By Alannah MacGregor, Programs & Exhibitions Coordinator
It’s the holiday season here at the Museum and just like for many people it’s a very busy time of year. The halls have been decked and our woodland creatures are out and about, hiding in our Christmas trees, flying overhead, and frolicking in our mini village. Coming into work I love the magical feel of the Museum this time of year. This is my fourth Christmas working at the Museum of Lennox and Addington and I find a few memories coming back to me. Some are funny others are frustrating like trying to find a ladder tall enough to put garland up along the foyer beams. Others are sweet like creating wishing jars this year and seeing all the children have fun creating something special to them.
Memories are really the place where the holidays and museums overlap in a Venn diagram no one asked for. As the main person putting together programs at the Museum I try to make every program memorable to someone. With the aforementioned wishing jars I had a few moments in mind, one memory I was trying to create was one that wouldn’t even happen at the Museum. Participants took home their wishing jars and a battery tea light home and I could just imagine that little memorable moment of awe when each participant would drop their light in and see their wishing jars twinkle with a warm light. Another program we’ve put together that I’m hoping will make a lot of memories will be A Winter’s Eve Light 2023. I say this knowing that by the time this blog goes up online the program will be a few days passed. But speaking to readers from a time before our December 12th event I hope this event creates big memories for our community of coming to the Museum and being amazed.
One of the best parts of both museums and the holiday season is that sharing memories is encouraged! Whether it’s sitting around at a holiday party sharing stories with your friends or reminiscing about times gone by as your walk through exhibits. Accumulating memories is one of the many reasons why I love the exhibit our Archivist Heather and I put together this past September about postcards and world travel. One of my favorite parts of the exhibit is an area where people can write their own travel and adventure memories and post them on part of the exhibit. I haven’t come across any yet but I’m hoping at some point this season we get someone’s holiday travel story up on the wall.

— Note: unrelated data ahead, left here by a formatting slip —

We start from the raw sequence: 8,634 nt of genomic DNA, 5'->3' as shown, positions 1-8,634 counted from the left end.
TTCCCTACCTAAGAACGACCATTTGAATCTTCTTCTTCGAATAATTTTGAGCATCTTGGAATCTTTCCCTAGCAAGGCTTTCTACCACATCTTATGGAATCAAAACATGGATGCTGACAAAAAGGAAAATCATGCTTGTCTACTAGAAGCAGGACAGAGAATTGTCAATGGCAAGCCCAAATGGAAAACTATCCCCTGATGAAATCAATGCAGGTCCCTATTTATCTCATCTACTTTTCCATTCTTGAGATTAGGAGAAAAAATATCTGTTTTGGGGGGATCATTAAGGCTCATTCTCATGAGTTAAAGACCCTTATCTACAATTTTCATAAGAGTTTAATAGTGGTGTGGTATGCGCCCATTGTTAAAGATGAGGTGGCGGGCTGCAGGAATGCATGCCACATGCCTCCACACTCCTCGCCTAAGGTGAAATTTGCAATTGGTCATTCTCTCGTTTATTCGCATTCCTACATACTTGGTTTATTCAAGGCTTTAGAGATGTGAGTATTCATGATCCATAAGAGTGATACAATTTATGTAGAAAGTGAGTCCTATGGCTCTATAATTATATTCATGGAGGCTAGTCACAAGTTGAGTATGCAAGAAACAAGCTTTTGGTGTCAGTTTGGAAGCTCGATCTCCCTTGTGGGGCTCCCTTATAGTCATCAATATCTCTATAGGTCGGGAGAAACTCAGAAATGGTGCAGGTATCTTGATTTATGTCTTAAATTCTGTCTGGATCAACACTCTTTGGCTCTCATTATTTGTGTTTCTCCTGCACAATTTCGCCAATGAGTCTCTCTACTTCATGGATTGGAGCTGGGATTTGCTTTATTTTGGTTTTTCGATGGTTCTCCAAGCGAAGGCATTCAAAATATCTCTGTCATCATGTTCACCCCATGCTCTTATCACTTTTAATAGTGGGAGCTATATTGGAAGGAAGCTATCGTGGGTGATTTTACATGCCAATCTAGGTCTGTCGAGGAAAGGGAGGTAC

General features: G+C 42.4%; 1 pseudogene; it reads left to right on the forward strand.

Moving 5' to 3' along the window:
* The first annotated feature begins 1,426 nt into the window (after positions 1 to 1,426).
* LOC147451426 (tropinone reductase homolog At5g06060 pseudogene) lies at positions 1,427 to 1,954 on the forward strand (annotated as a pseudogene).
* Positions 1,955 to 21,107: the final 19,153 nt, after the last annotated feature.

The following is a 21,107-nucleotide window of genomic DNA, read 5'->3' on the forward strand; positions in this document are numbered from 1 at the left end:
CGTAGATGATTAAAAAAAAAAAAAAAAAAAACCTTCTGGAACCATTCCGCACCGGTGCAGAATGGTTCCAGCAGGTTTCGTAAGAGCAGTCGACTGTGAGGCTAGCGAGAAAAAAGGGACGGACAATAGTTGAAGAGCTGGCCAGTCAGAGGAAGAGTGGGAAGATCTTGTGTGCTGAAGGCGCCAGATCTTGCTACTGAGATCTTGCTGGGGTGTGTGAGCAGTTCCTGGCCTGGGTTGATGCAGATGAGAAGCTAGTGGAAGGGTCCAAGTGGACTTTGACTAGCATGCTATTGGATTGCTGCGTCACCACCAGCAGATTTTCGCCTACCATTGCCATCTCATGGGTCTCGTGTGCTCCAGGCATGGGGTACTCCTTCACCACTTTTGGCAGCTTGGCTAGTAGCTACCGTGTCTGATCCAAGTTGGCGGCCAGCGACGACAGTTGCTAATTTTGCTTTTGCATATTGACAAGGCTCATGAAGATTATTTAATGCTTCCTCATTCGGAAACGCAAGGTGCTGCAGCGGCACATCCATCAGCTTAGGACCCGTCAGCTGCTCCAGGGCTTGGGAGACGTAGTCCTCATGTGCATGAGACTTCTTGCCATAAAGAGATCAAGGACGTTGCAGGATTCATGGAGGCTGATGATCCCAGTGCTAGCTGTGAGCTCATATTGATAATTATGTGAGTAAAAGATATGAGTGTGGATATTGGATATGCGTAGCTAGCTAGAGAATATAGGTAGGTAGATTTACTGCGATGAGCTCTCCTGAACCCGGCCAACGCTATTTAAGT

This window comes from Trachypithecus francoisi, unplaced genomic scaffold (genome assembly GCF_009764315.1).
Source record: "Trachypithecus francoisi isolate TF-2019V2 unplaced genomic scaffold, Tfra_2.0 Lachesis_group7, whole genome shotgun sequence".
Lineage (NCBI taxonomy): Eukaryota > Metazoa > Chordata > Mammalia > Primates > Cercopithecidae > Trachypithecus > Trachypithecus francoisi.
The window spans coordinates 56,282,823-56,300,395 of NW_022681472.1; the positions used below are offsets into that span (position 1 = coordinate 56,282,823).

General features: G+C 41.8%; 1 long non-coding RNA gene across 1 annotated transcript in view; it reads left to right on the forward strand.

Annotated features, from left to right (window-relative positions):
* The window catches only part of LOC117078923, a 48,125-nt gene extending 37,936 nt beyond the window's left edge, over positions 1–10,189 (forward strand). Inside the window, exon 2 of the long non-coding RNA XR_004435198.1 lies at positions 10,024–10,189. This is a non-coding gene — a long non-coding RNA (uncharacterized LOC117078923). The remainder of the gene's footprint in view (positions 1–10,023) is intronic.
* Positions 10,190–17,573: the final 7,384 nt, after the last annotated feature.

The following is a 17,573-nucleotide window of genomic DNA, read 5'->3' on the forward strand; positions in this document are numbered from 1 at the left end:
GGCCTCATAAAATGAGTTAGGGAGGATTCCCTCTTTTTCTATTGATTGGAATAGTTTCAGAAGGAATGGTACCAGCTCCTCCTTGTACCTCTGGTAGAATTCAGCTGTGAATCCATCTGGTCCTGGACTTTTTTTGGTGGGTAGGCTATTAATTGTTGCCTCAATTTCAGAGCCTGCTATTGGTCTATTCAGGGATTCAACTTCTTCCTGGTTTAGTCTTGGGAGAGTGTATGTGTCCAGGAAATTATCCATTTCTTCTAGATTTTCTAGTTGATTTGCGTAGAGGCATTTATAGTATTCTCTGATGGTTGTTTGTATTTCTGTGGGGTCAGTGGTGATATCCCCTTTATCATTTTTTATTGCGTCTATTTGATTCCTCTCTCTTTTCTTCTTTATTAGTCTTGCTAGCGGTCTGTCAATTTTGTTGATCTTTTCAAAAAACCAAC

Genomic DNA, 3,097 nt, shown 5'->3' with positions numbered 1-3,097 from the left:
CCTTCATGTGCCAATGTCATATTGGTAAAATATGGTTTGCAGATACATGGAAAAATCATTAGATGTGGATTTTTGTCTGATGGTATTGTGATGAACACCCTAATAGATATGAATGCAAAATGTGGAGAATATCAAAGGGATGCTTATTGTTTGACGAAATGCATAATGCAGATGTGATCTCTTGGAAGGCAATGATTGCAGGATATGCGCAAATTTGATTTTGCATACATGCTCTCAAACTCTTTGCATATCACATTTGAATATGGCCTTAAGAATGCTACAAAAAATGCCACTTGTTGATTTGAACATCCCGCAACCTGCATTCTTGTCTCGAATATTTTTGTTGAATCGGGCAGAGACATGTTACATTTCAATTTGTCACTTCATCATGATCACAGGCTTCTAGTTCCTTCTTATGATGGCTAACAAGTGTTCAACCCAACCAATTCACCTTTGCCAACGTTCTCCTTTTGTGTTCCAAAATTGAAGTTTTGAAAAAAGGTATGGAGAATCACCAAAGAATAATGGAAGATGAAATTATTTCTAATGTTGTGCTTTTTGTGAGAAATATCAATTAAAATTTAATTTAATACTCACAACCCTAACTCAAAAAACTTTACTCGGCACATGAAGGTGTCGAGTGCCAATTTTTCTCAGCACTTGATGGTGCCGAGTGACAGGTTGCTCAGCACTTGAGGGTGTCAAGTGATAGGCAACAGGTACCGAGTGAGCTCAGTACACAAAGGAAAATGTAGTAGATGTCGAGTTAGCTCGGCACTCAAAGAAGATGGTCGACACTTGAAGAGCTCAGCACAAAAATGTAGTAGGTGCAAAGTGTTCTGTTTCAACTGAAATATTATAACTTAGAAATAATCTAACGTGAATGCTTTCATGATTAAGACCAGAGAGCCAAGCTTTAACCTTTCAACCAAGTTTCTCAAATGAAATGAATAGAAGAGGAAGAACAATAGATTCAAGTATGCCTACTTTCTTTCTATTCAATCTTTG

I’ve noticed in the last few years there’s been a push on social media about making memories instead of supporting material culture this time of year. This is great idea especially for the environment but being part of a museum team has really shown me how memories and material culture can sometimes be so entwined. I have a couple recent stories that illustrate this point. For Christmas 2004 my parents gave me a stuffed moose. This moose was mass produced, as generic as any other stuffed toy I had ever received and significantly more than some. He was lovingly given the name ‘Bruce the Moose’ and I kept him for 19 years before I had the pleasure of giving him to my son. I will never forget the memory of giving him Bruce, this well-loved Christmas moose, and the genuine smile on his face knowing I was giving him something I had cherished for so long. I think that it’s undeniable to say that humans have a tendency to like ‘things’ but when those ‘things’ are connected to memories good or bad they take on more power to us than almost anything.
I have one more intersection between holiday memories and museums that I thought I’d share with you, and it’s actually the inspiration for this blog post. While getting ready for work this morning I put on a necklace I very rarely wear, it came from my Grandma who passed away 15 years ago this spring. I put it on this morning and didn’t give it another thought as the daily morning chaos commenced, but I found that my mind had been working in the background as on my way to work in a quiet moment a vivid memory came up of what my Grandma’s roast carrots tasted like at every Christmas dinner. Ironic really as those were always my most dreaded part of any Christmas meal. From there my memory flowed out to the voices of cousins I haven’t spoken to in years, the floral wallpaper that covered the kitchen walls at her house, and so much more. All these tiny memories I hadn’t given any mind to in years were suddenly front and center and I missed her more acutely than I had in a very long time. If one necklace can do that, it shows me once again why any museum’s collection is the center of all it does. The objects we collect, preserve, and display are powerful. Even though most days I’m working on programming it stills reaffirms to me why museums exist and that maybe just like the holidays season it’s about the memories that mean something, even if we don’t know it at the time.